Types of Diabetes
Diabetes is classified into three types: type 1, 2, and gestational.
This type can appear at any age, but it is most common in children and adolescents. With type 1 diabetes, your body produces very little or no insulin, necessitating daily injections to keep blood glucose levels under control.
This type of diabetes is more common in adults and accounts for approximately 90% of all diabetes cases. When you have type 2, your body does not properly utilize the insulin it produces. A healthy lifestyle, including increased physical activity and a nutritious diet, is the cornerstone of type 2 diabetes treatment. However, most people with type 2 diabetes will eventually require oral medications and insulin to control their blood glucose levels.
This is a type of diabetes characterized by high blood glucose levels during pregnancy and is linked to both mother and child complications. GDM usually goes away after pregnancy, but women who have it and their children are at a higher risk of developing type 2 diabetes later in life.
Symptoms of diabetes
Uncontrolled diabetes symptoms include:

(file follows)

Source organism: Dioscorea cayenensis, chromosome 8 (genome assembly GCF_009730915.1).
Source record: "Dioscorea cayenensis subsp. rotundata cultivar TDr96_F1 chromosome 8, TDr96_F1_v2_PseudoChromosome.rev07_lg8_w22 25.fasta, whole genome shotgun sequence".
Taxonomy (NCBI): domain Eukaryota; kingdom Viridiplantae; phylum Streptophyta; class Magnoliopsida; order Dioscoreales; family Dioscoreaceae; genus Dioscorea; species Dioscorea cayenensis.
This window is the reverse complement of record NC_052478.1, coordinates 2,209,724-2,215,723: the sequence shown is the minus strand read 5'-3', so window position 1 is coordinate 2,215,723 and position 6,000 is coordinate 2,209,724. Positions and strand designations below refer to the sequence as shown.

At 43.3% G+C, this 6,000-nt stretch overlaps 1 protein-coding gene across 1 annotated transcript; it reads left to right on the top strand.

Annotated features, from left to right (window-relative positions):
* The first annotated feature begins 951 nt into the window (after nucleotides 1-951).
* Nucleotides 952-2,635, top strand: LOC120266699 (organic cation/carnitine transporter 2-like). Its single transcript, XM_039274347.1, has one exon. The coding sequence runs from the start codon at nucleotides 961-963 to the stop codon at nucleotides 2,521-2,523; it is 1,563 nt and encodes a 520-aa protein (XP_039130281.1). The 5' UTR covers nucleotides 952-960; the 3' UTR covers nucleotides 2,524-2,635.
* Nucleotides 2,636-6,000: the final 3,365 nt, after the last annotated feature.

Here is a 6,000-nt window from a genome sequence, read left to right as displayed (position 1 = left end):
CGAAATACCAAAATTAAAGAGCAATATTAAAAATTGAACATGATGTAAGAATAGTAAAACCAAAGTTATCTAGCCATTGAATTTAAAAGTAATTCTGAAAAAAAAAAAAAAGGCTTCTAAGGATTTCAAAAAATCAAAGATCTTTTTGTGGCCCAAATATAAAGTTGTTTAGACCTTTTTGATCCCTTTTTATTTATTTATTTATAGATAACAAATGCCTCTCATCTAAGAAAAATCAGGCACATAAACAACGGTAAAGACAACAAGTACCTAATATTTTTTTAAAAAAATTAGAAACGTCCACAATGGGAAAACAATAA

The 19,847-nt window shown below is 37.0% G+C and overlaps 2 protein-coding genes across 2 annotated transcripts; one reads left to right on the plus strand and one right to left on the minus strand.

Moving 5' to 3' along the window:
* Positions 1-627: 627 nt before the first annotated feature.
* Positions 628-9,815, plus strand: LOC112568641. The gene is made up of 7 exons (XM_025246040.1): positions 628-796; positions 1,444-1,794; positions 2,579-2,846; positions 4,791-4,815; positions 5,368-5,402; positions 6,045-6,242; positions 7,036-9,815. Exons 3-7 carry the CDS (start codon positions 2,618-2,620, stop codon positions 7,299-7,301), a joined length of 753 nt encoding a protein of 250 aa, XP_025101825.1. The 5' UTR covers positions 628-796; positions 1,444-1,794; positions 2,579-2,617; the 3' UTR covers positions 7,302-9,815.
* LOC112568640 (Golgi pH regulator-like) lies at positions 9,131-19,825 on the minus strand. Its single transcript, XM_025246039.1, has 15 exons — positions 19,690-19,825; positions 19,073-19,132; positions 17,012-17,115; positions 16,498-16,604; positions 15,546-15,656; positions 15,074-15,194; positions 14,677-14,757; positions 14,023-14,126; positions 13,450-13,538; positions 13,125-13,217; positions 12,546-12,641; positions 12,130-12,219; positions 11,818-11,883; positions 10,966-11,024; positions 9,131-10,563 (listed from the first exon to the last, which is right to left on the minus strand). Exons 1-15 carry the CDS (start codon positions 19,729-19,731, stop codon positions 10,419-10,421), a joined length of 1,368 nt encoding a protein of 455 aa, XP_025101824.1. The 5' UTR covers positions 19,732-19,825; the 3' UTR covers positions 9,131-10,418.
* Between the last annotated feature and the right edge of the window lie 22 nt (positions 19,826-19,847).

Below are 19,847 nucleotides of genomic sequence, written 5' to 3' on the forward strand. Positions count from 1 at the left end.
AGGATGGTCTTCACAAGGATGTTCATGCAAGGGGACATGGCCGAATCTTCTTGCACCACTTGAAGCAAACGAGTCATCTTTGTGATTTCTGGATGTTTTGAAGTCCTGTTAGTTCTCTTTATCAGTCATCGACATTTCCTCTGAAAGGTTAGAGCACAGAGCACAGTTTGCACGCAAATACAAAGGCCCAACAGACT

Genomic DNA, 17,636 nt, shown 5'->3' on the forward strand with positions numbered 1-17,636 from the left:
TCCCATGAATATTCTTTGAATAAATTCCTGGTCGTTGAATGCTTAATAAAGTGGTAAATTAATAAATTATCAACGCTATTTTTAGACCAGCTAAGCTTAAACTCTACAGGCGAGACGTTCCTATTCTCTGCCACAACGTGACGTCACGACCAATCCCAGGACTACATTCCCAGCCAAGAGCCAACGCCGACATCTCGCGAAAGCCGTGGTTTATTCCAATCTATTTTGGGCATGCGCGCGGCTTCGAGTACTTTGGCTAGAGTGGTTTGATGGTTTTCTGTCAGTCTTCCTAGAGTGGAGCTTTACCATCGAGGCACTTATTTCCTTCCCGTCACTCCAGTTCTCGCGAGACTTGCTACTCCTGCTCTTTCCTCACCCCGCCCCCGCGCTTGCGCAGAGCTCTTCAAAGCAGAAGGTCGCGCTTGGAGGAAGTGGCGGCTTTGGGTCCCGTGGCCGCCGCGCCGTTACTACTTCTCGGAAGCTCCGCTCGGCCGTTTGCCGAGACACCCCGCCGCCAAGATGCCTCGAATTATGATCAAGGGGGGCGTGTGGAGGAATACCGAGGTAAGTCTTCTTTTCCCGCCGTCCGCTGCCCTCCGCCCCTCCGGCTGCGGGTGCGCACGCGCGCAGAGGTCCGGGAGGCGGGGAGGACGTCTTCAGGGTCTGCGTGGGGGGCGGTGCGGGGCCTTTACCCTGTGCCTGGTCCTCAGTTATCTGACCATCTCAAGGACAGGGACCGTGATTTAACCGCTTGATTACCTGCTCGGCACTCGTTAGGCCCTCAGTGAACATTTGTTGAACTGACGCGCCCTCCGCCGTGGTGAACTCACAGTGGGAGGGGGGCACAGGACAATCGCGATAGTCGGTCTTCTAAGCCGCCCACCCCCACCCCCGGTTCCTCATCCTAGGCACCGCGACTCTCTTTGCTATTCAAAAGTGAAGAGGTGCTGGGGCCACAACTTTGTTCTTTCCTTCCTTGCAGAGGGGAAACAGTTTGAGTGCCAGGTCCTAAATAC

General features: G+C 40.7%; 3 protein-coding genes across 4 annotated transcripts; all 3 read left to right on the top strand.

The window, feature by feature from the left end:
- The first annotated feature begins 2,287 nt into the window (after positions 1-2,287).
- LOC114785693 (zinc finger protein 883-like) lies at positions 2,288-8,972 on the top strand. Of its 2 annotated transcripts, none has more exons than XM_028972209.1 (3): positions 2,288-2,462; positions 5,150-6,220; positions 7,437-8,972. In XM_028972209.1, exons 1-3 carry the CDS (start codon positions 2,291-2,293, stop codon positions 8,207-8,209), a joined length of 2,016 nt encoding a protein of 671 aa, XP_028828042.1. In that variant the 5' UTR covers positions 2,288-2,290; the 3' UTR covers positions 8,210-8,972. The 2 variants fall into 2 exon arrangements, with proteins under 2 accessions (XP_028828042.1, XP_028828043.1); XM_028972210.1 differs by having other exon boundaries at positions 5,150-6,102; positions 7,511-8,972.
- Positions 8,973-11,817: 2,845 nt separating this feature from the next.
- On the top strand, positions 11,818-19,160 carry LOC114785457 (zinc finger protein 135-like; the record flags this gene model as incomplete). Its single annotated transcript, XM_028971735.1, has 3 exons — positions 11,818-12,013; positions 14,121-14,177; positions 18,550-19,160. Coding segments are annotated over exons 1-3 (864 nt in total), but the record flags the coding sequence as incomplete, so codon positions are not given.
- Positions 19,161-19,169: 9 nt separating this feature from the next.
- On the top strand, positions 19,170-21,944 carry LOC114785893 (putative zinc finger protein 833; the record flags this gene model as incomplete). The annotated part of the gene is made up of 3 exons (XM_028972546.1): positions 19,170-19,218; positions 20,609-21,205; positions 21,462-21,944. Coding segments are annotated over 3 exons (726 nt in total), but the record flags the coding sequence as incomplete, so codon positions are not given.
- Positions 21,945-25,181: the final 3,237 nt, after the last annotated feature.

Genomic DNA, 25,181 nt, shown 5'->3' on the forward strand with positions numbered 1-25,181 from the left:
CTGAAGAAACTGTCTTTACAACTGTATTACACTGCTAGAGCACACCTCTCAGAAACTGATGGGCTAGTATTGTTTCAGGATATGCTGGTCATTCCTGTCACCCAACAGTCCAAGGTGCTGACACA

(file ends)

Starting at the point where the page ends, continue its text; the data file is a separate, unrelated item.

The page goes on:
- Extreme thirst and hunger
- Drowsiness or fatigue from frequent urination
- Dry, itchy skin
- Blurry vision
- Slow wound healing
Type 2 diabetes can cause discolored patches of skin in the armpits and neck folds. Because type 2 diabetes takes longer to diagnose, you may experience more symptoms at the time of diagnosis, such as foot pain or numbness.
Type 1 diabetes typically develops more quickly and can result in symptoms such as weight loss or a condition known as diabetic ketoacidosis. Diabetic ketoacidosis can occur when your blood sugar is extremely high, but your body has little or no insulin.
Diabetes symptoms can appear at any age, but type 1 diabetes typically affects children and young adults.
Type 2 diabetes is most common in people over the age of 45. However, younger people are increasingly diagnosed with type 2 diabetes due to sedentary lifestyles and increased weight.